Sundance Film Festival gives students a look into the world of independent film

I see movies all the time. But to start off 2020, I went to the movies.

Five students were invited to travel with Greg Carlson, director of film studies, to Park City, Utah for the Sundance Film Festival. From Jan. 28 to Feb. 2, we attended the second week of the two-week-long presentation of screenings of all kinds of movies – short-form, non-fiction, foreign, documentary – in a gorgeous resort town surrounded by mountains.

The hustle and bustle to get to each movie was exhilarating and navigating Park City didn’t take too long to get used to. While we waited in line at each event, we met people traveling from across the world to experience the festival.

Collectively, Grant and I watched 16 different films in our five days at the fest. About half of them were premieres of movies set to release around the middle of the year.

Our first night of the festival, we were lucky enough to catch “Kajillionaire,” which is writer-director Miranda July’s third feature film. The comedy-drama followed a young woman and her parents who spend their days bamboozling strangers for petty cash. When a stranger offers to assist them in a larger-scale operation, their lives flip upside down. The sheer chemistry between the two leads drove this movie home, and “Kajillionaire” was an instant favorite for a couple of members of our party.

The second movie I watched was “Never, Rarely, Sometimes, Always.” This was the third film by Eliza Hittman and her third to premiere at Sundance. The story followed two teens who head to New York City from Pennsylvania after an unplanned pregnancy. The film was as realistic as it is heartbreaking to see the struggles of the two girls navigating the city in search of the proper medical counsel. One of the women I viewed this was especially moved by the accurate depictions of the hurdles some girls have to jump through in order to get an abortion.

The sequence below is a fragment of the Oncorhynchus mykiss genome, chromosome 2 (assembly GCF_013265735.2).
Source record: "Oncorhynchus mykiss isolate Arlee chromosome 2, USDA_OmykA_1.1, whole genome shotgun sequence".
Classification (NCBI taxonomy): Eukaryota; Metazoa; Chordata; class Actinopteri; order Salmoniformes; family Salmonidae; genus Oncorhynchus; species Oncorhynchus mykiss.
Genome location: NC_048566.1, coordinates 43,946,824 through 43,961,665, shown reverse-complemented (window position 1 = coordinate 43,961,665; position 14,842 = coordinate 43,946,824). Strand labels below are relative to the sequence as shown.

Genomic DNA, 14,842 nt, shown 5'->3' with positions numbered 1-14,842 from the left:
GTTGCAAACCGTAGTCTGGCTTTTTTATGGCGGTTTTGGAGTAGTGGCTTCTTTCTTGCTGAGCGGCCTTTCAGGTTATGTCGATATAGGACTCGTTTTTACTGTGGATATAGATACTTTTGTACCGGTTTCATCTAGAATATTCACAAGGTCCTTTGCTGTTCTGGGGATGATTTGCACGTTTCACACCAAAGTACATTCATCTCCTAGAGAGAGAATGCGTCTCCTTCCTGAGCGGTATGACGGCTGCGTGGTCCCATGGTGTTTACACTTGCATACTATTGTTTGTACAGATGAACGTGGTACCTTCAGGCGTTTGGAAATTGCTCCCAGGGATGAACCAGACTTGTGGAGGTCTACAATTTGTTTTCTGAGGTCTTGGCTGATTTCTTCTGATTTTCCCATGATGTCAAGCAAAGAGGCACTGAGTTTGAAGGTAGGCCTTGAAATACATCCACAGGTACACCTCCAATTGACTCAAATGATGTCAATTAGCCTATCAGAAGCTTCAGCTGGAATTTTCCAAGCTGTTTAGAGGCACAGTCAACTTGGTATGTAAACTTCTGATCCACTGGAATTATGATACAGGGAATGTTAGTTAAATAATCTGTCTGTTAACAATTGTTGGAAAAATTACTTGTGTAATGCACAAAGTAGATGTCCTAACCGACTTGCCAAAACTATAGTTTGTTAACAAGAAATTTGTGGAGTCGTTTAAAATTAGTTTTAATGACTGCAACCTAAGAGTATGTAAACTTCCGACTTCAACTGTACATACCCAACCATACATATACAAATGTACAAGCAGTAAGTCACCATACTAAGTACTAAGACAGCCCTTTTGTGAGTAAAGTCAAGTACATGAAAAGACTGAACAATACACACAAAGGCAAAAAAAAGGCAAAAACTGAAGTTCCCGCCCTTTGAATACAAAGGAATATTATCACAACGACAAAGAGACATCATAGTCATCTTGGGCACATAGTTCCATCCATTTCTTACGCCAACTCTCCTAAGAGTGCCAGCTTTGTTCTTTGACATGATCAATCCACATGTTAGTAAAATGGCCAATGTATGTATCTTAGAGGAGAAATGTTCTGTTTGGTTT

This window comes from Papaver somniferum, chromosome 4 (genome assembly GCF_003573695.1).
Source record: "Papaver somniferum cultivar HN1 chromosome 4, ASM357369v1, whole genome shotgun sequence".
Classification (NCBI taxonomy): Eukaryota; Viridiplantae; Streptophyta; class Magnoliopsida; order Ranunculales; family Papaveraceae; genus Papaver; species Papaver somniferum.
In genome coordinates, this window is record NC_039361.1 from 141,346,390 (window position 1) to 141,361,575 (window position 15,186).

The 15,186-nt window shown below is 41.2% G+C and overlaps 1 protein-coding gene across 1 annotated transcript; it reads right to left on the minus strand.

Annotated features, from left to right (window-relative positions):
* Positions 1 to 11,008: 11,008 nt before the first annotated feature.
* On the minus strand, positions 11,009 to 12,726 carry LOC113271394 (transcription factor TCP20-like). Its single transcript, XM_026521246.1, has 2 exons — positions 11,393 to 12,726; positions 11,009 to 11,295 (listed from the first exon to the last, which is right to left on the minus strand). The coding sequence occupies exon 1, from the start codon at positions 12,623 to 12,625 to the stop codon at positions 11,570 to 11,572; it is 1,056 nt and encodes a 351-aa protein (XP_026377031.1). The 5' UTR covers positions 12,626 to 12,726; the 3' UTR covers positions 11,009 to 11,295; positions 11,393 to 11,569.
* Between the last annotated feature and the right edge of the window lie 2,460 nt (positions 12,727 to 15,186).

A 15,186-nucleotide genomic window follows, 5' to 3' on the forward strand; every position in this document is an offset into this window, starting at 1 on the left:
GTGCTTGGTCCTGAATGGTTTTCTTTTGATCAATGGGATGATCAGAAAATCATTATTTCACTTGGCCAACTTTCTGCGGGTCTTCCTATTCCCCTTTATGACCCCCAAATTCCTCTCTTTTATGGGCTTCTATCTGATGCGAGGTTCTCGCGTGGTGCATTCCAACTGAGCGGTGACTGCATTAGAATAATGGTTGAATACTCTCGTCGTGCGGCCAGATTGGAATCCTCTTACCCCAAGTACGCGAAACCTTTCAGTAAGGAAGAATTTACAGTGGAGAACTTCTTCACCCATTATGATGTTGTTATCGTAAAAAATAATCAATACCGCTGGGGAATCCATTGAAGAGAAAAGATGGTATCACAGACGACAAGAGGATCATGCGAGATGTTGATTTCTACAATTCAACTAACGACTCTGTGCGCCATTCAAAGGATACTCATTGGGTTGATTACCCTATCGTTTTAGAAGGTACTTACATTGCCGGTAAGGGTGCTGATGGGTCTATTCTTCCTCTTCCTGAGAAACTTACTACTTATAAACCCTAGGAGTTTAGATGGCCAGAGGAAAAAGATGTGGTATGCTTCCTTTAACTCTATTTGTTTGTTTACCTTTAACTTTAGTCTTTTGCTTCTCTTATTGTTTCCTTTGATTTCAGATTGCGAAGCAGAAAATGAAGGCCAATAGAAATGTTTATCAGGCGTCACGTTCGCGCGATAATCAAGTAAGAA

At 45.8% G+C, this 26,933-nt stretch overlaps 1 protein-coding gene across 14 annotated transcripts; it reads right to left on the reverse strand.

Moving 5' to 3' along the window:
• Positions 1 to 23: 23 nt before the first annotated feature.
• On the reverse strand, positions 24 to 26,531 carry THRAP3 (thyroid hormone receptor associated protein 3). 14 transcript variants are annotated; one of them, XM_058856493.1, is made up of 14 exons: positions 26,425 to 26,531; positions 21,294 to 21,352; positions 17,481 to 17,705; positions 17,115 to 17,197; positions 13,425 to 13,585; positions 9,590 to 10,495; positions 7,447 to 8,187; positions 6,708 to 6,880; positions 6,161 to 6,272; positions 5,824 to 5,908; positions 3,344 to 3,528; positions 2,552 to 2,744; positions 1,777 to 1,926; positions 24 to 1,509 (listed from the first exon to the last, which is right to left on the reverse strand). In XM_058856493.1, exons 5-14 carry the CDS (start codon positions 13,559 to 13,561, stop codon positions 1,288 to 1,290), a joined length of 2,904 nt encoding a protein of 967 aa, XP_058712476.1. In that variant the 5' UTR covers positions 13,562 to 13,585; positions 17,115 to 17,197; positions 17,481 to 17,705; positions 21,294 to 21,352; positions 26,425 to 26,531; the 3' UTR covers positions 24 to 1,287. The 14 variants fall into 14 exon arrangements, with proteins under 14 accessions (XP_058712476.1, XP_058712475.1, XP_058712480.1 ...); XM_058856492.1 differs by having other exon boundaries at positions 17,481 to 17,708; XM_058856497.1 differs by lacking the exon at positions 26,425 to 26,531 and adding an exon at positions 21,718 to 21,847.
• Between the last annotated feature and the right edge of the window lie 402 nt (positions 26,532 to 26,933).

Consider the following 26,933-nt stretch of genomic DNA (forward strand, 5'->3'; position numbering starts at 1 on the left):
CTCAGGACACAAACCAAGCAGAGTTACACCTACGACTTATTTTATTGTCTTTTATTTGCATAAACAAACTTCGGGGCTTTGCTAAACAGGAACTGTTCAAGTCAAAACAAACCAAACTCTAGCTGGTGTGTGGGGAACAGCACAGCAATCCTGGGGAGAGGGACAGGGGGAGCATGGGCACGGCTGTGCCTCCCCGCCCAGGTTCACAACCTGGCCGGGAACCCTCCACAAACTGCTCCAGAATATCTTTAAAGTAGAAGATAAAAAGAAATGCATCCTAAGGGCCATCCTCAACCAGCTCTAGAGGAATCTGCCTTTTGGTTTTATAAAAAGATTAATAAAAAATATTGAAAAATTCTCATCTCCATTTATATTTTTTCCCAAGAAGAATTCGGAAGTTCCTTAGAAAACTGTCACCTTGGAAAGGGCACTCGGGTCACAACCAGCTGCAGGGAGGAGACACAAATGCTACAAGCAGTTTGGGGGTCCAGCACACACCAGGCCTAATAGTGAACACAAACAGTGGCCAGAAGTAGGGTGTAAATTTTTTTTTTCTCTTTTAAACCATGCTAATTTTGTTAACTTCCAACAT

I figured I should gain more exposure to international films, so I attended “Jumbo” at midnight on our third day. It was a French movie by Zoé Wittock, starring Noémie Merlant (“Portrait of a Lady on Fire”) as a young woman who falls in love with an amusement park ride. As her relationship grows more and more intimate, the people close to her feel increasingly compelled to interfere. The film was visually stunning, most notably with the colossal mechanical ride’s neon lights pulsating in the night to communicate. The audience I attended it with was audibly split on whether or not the film’s “serious” parts were comical or dramatic. There was lots of laughter by some nearby viewers, much to my chagrin because I interpreted it as the latter.

I almost decided against seeing what turned out to be my favorite film of the fest. “Bloody Nose, Empty Pockets” is a documentary about a Las Vegas bar on its last day in operation. The footage was gathered all in one day as a continuous 18-hour shoot. I found myself laughing really hard and crying just as intensely as the film progressed through the day into late in the night. The bond amongst the patrons grows stronger as the day goes on. The more inebriated they become, the more they lament about their shortcomings in their lives and the generational gaps they’ve come to experience. It’s a slice of Americana, a small glimpse into a disappearing generation and by far my favorite film of the festival.

On the very last day of the fest, I decided to treat myself to a movie that generated a lot of buzz within our party. “Omniboat: A Fast Boat Fantasia” was an absurdist movie constructed by 14 directors. Told over a handful of separate vignettes all involving a speedboat, “Omniboat” employs different filming styles and themes to each scene. The Miami-centric gags and varying themes created a day and night difference to some adjacent segments of the film. Even though I had never seen so many people walk out of a theatre in the middle of a screening, I allowed this piece of subtropical art to take me for a ride and loved it.

One of my favorite parts of attending these movies was the applause after each screening. Hearing a packed audience excited for the showcase of art that involved so many people was magical. Feature debuts, follow-up features and passion projects received the praise of both casual movie-watchers and industry veterans.

This year, the Sundance Institute did a superb job in showcasing women directors and directors of color. Male-centric stories and white-as-Wonder Bread cast and crews have dominated the industry for too long, and with 46% of directors at Sundance being women and 38% being of directors of color, a change is happening in the production of this medium.

Overall, our group had an amazing time. A film festival is a learning experience, not just a box to be checked off on a bucket list. There was a sense of connection knowing that we had all been brought together for one united cause – our shared love of cinema.


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